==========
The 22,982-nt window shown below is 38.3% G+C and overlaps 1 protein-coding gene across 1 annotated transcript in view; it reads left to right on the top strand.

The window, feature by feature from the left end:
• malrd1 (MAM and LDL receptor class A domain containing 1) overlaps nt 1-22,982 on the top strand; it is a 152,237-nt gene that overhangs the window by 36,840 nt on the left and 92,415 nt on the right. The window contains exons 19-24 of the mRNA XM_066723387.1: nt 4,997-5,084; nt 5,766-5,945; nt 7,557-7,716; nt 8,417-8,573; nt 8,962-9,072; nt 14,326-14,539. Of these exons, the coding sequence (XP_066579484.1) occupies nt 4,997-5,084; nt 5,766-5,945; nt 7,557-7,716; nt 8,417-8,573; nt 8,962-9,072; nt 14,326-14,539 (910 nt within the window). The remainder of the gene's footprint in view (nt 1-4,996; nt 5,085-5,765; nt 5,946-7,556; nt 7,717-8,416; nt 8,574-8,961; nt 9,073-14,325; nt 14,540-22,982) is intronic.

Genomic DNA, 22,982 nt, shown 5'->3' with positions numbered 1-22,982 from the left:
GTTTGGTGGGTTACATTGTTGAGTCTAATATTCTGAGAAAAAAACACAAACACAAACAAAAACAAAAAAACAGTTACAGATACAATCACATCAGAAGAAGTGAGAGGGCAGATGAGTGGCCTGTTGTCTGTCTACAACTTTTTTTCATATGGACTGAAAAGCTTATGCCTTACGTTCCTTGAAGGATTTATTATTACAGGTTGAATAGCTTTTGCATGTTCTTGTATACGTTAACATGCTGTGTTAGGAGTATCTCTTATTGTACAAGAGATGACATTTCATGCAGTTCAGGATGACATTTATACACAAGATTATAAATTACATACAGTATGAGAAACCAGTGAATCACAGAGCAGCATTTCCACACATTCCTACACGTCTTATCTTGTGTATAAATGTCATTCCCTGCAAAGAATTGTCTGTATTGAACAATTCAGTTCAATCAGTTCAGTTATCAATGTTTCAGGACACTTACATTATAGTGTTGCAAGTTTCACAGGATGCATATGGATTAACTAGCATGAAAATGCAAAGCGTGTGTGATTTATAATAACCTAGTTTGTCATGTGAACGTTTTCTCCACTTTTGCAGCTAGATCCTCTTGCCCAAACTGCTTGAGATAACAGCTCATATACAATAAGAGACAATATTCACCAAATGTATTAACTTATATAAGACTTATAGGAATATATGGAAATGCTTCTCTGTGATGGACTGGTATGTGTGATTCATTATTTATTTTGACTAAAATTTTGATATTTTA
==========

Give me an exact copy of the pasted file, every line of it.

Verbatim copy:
The 22,982-nt window shown below is 38.3% G+C and overlaps 1 protein-coding gene across 1 annotated transcript in view; it reads left to right on the top strand.

The window, feature by feature from the left end:
• malrd1 (MAM and LDL receptor class A domain containing 1) overlaps nt 1-22,982 on the top strand; it is a 152,237-nt gene that overhangs the window by 36,840 nt on the left and 92,415 nt on the right. The window contains exons 19-24 of the mRNA XM_066723387.1: nt 4,997-5,084; nt 5,766-5,945; nt 7,557-7,716; nt 8,417-8,573; nt 8,962-9,072; nt 14,326-14,539. Of these exons, the coding sequence (XP_066579484.1) occupies nt 4,997-5,084; nt 5,766-5,945; nt 7,557-7,716; nt 8,417-8,573; nt 8,962-9,072; nt 14,326-14,539 (910 nt within the window). The remainder of the gene's footprint in view (nt 1-4,996; nt 5,085-5,765; nt 5,946-7,556; nt 7,717-8,416; nt 8,574-8,961; nt 9,073-14,325; nt 14,540-22,982) is intronic.

Genomic DNA, 22,982 nt, shown 5'->3' with positions numbered 1-22,982 from the left:
GTTTGGTGGGTTACATTGTTGAGTCTAATATTCTGAGAAAAAAACACAAACACAAACAAAAACAAAAAAACAGTTACAGATACAATCACATCAGAAGAAGTGAGAGGGCAGATGAGTGGCCTGTTGTCTGTCTACAACTTTTTTTCATATGGACTGAAAAGCTTATGCCTTACGTTCCTTGAAGGATTTATTATTACAGGTTGAATAGCTTTTGCATGTTCTTGTATACGTTAACATGCTGTGTTAGGAGTATCTCTTATTGTACAAGAGATGACATTTCATGCAGTTCAGGATGACATTTATACACAAGATTATAAATTACATACAGTATGAGAAACCAGTGAATCACAGAGCAGCATTTCCACACATTCCTACACGTCTTATCTTGTGTATAAATGTCATTCCCTGCAAAGAATTGTCTGTATTGAACAATTCAGTTCAATCAGTTCAGTTATCAATGTTTCAGGACACTTACATTATAGTGTTGCAAGTTTCACAGGATGCATATGGATTAACTAGCATGAAAATGCAAAGCGTGTGTGATTTATAATAACCTAGTTTGTCATGTGAACGTTTTCTCCACTTTTGCAGCTAGATCCTCTTGCCCAAACTGCTTGAGATAACAGCTCATATACAATAAGAGACAATATTCACCAAATGTATTAACTTATATAAGACTTATAGGAATATATGGAAATGCTTCTCTGTGATGGACTGGTATGTGTGATTCATTATTTATTTTGACTAAAATTTTGATATTTTA